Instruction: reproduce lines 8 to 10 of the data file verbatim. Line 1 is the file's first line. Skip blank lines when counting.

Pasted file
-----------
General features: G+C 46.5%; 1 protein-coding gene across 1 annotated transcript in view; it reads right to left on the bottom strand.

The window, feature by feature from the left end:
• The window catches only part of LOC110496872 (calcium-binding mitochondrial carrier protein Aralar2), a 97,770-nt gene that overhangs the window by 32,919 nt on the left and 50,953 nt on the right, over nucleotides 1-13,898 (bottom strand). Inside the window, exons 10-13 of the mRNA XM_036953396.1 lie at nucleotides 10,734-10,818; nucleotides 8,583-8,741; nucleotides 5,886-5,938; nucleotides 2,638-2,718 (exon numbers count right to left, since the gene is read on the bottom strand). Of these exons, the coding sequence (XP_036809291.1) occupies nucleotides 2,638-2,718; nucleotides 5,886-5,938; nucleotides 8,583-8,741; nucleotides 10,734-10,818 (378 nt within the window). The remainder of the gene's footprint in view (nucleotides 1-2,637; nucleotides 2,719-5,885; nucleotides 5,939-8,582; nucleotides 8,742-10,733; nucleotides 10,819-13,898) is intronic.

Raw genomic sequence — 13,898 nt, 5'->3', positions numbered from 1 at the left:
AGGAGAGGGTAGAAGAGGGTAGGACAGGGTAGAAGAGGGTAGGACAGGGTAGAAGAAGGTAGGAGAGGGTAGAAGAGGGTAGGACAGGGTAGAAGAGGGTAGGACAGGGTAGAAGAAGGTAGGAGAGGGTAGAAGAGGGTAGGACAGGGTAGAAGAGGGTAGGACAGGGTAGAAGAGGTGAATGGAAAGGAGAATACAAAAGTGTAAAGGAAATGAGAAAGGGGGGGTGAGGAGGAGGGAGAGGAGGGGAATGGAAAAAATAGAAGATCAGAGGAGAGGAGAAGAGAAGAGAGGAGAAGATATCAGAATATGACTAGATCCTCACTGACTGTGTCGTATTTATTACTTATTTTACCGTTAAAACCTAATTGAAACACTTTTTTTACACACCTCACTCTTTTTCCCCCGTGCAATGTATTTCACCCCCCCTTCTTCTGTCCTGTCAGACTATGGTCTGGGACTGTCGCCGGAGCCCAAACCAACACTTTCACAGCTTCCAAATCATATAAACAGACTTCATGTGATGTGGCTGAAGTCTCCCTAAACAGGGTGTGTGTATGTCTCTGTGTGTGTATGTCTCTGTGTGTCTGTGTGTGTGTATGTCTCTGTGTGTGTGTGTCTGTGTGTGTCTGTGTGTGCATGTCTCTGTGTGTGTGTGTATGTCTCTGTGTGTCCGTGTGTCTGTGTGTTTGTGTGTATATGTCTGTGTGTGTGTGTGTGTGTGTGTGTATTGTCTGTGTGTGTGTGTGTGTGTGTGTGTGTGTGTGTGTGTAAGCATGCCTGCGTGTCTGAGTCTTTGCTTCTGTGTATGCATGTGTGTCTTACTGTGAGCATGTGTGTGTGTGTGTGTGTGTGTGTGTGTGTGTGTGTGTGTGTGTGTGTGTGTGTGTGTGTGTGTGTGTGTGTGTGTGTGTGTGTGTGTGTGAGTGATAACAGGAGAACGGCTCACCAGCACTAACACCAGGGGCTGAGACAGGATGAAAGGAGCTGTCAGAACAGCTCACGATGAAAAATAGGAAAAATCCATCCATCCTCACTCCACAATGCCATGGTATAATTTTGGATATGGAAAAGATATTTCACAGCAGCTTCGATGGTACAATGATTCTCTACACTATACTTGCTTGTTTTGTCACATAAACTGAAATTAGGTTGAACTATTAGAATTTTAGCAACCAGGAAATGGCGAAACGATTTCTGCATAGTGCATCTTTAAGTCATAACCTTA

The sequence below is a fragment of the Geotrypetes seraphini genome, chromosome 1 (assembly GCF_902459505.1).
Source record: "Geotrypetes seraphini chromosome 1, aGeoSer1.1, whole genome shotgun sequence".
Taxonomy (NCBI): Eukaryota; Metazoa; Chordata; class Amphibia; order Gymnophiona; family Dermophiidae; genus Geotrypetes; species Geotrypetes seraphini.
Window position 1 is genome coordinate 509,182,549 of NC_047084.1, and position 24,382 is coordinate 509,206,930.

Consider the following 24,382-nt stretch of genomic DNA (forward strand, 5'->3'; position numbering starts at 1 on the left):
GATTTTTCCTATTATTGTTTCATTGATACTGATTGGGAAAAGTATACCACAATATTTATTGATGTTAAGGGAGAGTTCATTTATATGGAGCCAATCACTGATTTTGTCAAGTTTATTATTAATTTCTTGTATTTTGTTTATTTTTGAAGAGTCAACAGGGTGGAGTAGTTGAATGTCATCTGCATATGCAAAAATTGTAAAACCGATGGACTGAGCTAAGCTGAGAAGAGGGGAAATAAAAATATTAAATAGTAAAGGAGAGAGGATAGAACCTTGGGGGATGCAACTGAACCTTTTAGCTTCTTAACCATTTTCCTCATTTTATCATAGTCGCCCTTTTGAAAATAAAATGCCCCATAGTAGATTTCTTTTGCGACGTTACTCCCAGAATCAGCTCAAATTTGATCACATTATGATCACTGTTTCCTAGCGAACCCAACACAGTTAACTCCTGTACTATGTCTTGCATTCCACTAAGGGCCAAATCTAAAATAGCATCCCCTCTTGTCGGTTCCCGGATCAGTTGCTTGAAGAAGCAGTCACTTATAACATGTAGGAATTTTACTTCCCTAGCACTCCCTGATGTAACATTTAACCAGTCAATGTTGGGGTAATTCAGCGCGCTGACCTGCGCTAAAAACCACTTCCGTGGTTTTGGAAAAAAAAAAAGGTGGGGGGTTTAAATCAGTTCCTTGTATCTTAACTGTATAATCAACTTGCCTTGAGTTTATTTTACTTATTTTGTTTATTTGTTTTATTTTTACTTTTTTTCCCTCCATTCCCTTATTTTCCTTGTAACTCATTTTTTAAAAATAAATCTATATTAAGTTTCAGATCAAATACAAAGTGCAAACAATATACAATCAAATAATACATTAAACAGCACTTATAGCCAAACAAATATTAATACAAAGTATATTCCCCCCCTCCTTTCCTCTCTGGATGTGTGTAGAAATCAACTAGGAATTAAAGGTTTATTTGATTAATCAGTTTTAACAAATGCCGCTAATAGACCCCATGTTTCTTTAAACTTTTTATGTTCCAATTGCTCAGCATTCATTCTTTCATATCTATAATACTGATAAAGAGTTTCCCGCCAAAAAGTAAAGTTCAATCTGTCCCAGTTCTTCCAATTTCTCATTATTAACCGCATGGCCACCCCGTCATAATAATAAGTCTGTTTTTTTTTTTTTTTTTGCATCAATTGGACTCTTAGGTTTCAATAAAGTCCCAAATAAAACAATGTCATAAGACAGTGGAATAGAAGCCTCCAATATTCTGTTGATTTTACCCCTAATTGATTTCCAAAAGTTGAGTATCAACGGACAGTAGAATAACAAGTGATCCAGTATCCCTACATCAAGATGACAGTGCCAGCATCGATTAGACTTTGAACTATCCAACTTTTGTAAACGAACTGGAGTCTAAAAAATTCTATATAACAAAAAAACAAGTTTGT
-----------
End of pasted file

Taxonomy (NCBI): Eukaryota; Metazoa; Chordata; class Amphibia; order Gymnophiona; family Dermophiidae; genus Geotrypetes; species Geotrypetes seraphini.
Window position 1 is genome coordinate 509,182,549 of NC_047084.1, and position 24,382 is coordinate 509,206,930.

Consider the following 24,382-nt stretch of genomic DNA (forward strand, 5'->3'; position numbering starts at 1 on the left):